‘Dead to Me’ Finale: What Happened?
Plot twists take a backseat to these besties on a road trip.
Dead to Me came to an end with its third and final season, which premiered Thursday on Netflix. In the final installment, Liz Feldman’s labyrinthine dark comedy crime soap opera strips away the frills and thrills in favor of a good old-fashioned girl trip — one last hooray for Jen (Christina Applegate) and Judy (Linda Cardellini), the heart and soul of the show .
Jen and Judy don’t run away in Thelma & Louise style, but they use Judy’s cancer treatment clinical trial as an excuse to get away for three weeks. Before leaving, Judy confessed that she was the only party responsible for Steve’s (James Marsden) murder, but then Jen claimed to be pregnant with Steve’s baby to explain the presence of her DNA on his body. With the death of FBI agent Glenn Moranis (Garrett Dillahunt), the entire investigation is compromised/complicated and the women take advantage of their borrowed time at Steve’s vacation home in Mexico.
“Dead to Me” escapes from its convoluted plot, much like Jen and Judy flee south – and it never returns. The FBI believes that the Greek mafia (syndicate) killed Glenn because he suspected them in Steve’s death; his twin brother Ben claimed responsibility for his hit-and-run for drunk driving and served minimal time in prison, and the death of Jen’s husband remains unsolved but virtually unsolvable for the police. While it’s a relief to put these issues with the law on the back burner, the final resolution of this show’s stakes also feels like a disappointment.
If narrative complications seem secondary in the finale, that might be because they always were. “Dead to Me” reveled in Applegate’s and Cardellini’s chemistry as they drink wine and laugh and cry and curse loss and insomnia and middle age. Despite all the juicy twists, that dynamic was what the writers cared about the most, and it’s the focus of the final installment. Gone are the mundane worries of what crime to hide, what Jen’s kids might find out, and which Wood twin will show up at the door to blast a moment of peace. It’s just Jen and Judy and a car; Jen and Judy and a sunset, Jen and Judy and a sitcom dubbed in Spanish where they can fall asleep in each other’s arms.
However, it is not long Jen and Judy. Judy is hiding the severity of her cancer because she didn’t want Jen to worry or upset, but she doesn’t have much time left. They share a tearful goodbye without a punchline, a true testament to the unlikely love that has grown between them.
(Here’s a case to be made – a thin one – that Judy didn’t die, that she’s relaxing in Mexico, and she and Jen act like the process was going to end badly when it wasn’t. We all tell each other possible stories, and if that’s any consolation for Dead to Me fans, so be it.)
In his review of Season 1, IndieWire’s Ben Travers noted that “the show is built on honest pain,” the finale reveals. This has always been a show about loss – about finding the humor in it and distracting yourself and ultimately solidarity in how we grieve and remember our loved ones, even when the relationship was complicated. Judy’s death sends Jen into a familiar place, but she’s equipped to deal with it differently than she was when her husband died. She knows what’s coming — not just Judy’s absence, but the pain she’ll cause — and while that doesn’t make it any easier, it does offer some peace.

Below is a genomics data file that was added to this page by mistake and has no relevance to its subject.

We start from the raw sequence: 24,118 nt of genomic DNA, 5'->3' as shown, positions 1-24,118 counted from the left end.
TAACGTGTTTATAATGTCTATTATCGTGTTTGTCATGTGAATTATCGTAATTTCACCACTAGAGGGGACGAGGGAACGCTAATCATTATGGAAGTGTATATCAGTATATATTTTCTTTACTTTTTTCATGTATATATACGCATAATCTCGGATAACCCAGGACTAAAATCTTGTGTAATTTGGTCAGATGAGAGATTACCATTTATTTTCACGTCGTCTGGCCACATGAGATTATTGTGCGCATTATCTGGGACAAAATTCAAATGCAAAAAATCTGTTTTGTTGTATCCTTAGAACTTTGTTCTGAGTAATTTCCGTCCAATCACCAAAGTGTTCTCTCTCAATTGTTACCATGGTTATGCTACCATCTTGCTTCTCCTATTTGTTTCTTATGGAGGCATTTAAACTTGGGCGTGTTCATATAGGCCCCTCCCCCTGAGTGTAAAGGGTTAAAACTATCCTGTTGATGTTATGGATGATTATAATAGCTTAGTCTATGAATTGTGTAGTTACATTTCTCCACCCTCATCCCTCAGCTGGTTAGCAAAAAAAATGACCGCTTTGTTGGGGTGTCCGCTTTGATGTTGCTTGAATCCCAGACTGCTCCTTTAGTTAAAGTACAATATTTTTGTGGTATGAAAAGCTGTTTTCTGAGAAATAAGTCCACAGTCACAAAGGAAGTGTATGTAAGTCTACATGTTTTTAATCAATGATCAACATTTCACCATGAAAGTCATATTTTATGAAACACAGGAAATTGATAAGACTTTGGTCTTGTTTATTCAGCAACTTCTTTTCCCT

“Losing someone sucks,” Henry (Luke Roessler) tells Ben in Episode 2. “But it will get easier. I mean, the missing part doesn’t go away, but it stops hurting so much.”
Courtesy of NETFLIX
The giant, fucked-up elephant that’s been in the room all season – and most recently – is Jen’s part in Steve’s death. Season 2 portrayed it as a murder, which Season 3 changed to an accident; He drowned after she hit him on the head and pushed him into the pool. Whatever the case, Jen has some responsibilities, and the cover-up grows more delicate as she becomes involved with Steve’s brother, Ben. Telling Ben the truth isn’t out of the question, but there’s always something that pushes her out of the headlines; from Ben’s rehab, from the revelation that he was in the car with Judy and Steve when they hit Jen’s husband, from Jen’s pregnancy and Judy’s cancer diagnosis. It’s buried under further complications until it’s so far down the stack of priorities that Jen… forgets it?
Of course not. In a slightly clumsy but decisive “Dead to Me” move, the show ends on a cliffhanger with Jen about to clean up Ben once and for all. The final scene is idyllic, slightly too good to be true; They are together raising a baby while Ben plays with Jen’s older boys in the same pool where his brother drowned. Judy’s memory stirs something in Jen, forcing her to tell the truth, not to save herself or others, but because it’s the right thing to do no matter what happens next.
Is it a perfect finale? Not at all. It’s scattered, chaotic, and unfocused, but it comes from a good place — like grief itself. It honors the heart of “Dead to Me,” which was never its convoluted storylines, but the women who drive them. The final shot might be frustrating, but it honors the dozens of episode endings that preceded it. The show will always be proof that life is full of really crazy, unbelievable twists – just maybe not all at once.
Dead to Me is now streaming on Netflix.
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https://www.indiewire.com/2022/11/dead-to-me-finale-what-happened-1234783358/ ‘Dead to Me’ Finale: What Happened?